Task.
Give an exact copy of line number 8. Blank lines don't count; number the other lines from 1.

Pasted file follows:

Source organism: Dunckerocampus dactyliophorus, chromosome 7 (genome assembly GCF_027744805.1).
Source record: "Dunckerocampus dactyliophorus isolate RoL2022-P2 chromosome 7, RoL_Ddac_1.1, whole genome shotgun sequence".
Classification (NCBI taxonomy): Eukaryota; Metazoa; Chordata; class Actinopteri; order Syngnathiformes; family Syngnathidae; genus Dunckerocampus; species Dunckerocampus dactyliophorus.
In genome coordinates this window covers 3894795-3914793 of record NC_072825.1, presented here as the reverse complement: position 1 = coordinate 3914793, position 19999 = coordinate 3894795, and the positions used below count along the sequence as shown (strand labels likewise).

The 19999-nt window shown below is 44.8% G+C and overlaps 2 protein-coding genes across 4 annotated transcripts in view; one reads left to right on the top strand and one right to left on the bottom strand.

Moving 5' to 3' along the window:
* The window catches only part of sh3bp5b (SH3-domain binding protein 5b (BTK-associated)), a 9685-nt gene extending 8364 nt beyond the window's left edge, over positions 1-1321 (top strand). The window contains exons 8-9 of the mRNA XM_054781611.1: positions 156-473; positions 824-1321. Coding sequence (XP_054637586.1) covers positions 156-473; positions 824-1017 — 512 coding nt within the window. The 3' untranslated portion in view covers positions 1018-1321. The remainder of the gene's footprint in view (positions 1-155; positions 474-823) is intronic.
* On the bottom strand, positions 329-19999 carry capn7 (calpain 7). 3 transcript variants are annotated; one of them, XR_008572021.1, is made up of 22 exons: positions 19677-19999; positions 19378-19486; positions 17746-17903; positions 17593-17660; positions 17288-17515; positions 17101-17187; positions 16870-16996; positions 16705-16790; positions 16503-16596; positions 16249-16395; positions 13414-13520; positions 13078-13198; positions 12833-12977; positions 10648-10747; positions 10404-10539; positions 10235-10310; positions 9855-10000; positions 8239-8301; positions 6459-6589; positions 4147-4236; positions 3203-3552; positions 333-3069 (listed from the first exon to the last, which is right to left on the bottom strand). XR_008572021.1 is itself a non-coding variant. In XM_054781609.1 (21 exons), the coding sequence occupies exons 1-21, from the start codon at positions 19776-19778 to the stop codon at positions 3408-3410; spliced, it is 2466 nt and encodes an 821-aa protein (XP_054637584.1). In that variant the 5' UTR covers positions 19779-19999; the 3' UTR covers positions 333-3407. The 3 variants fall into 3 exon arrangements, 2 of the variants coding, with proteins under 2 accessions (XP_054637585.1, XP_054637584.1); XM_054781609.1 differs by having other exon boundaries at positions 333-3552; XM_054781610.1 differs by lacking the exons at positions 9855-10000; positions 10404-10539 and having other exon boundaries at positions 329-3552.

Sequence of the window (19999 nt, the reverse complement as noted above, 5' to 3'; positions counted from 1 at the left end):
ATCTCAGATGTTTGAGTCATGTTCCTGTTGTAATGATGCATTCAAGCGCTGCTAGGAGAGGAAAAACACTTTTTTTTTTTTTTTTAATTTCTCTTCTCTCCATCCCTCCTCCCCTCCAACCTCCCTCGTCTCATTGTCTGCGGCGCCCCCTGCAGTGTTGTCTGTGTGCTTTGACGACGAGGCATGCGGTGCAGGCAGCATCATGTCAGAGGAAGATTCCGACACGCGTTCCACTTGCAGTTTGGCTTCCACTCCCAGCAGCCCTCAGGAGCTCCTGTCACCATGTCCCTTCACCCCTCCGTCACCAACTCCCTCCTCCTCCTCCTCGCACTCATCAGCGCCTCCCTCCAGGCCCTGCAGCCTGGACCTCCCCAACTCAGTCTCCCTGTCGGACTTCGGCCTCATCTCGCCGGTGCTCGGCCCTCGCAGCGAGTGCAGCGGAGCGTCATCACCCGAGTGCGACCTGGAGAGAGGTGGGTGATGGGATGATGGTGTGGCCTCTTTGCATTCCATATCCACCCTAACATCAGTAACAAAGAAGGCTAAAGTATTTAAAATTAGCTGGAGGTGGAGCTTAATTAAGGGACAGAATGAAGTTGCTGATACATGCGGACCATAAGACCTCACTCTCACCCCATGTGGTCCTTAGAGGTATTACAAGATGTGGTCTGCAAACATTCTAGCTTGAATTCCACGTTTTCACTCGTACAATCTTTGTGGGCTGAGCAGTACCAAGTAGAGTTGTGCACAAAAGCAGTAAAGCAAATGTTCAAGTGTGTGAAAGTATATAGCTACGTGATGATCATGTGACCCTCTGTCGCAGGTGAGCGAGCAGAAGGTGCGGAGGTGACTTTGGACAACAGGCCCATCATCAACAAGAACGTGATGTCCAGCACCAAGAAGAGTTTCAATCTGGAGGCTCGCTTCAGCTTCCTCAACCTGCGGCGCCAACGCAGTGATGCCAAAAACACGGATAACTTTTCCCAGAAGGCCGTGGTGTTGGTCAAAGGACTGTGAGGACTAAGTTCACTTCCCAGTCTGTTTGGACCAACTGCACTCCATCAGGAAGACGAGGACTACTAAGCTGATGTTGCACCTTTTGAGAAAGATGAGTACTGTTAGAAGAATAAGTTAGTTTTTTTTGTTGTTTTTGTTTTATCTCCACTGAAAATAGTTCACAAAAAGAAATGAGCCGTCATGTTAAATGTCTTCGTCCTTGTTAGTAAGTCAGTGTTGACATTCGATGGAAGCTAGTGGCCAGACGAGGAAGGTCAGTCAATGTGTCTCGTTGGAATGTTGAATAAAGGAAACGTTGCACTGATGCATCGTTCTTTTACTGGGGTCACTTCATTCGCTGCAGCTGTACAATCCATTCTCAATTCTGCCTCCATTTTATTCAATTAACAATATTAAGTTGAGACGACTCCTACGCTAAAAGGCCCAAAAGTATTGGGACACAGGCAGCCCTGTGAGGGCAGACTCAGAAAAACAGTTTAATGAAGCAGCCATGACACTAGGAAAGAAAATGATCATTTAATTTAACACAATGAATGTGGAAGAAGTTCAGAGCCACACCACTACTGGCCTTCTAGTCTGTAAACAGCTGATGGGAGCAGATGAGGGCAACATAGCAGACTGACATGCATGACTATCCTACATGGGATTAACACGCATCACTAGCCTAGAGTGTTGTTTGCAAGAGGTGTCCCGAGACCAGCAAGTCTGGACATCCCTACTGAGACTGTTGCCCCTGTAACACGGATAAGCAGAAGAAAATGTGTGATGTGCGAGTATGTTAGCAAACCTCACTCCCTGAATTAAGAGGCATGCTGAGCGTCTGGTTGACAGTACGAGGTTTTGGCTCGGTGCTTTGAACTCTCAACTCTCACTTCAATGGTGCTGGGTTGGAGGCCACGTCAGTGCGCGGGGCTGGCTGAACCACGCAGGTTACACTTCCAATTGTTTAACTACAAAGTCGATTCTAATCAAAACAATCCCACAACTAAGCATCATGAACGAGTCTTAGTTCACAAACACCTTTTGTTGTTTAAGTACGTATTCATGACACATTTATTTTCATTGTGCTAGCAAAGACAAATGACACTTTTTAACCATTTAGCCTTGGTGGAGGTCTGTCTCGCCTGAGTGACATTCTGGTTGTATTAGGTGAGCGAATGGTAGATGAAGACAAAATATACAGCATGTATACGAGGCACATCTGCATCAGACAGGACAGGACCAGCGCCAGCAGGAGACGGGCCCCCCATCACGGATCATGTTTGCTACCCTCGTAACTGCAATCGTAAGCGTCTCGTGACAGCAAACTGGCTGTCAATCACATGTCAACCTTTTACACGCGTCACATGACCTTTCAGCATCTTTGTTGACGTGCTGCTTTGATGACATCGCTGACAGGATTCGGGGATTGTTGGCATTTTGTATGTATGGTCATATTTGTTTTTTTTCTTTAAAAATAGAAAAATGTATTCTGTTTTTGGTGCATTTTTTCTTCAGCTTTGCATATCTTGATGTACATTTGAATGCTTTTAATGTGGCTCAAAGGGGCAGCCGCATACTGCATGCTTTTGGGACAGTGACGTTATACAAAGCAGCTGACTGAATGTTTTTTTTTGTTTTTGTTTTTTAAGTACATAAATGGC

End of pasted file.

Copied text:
* On the bottom strand, positions 329-19999 carry capn7 (calpain 7). 3 transcript variants are annotated; one of them, XR_008572021.1, is made up of 22 exons: positions 19677-19999; positions 19378-19486; positions 17746-17903; positions 17593-17660; positions 17288-17515; positions 17101-17187; positions 16870-16996; positions 16705-16790; positions 16503-16596; positions 16249-16395; positions 13414-13520; positions 13078-13198; positions 12833-12977; positions 10648-10747; positions 10404-10539; positions 10235-10310; positions 9855-10000; positions 8239-8301; positions 6459-6589; positions 4147-4236; positions 3203-3552; positions 333-3069 (listed from the first exon to the last, which is right to left on the bottom strand). XR_008572021.1 is itself a non-coding variant. In XM_054781609.1 (21 exons), the coding sequence occupies exons 1-21, from the start codon at positions 19776-19778 to the stop codon at positions 3408-3410; spliced, it is 2466 nt and encodes an 821-aa protein (XP_054637584.1). In that variant the 5' UTR covers positions 19779-19999; the 3' UTR covers positions 333-3407. The 3 variants fall into 3 exon arrangements, 2 of the variants coding, with proteins under 2 accessions (XP_054637585.1, XP_054637584.1); XM_054781609.1 differs by having other exon boundaries at positions 333-3552; XM_054781610.1 differs by lacking the exons at positions 9855-10000; positions 10404-10539 and having other exon boundaries at positions 329-3552.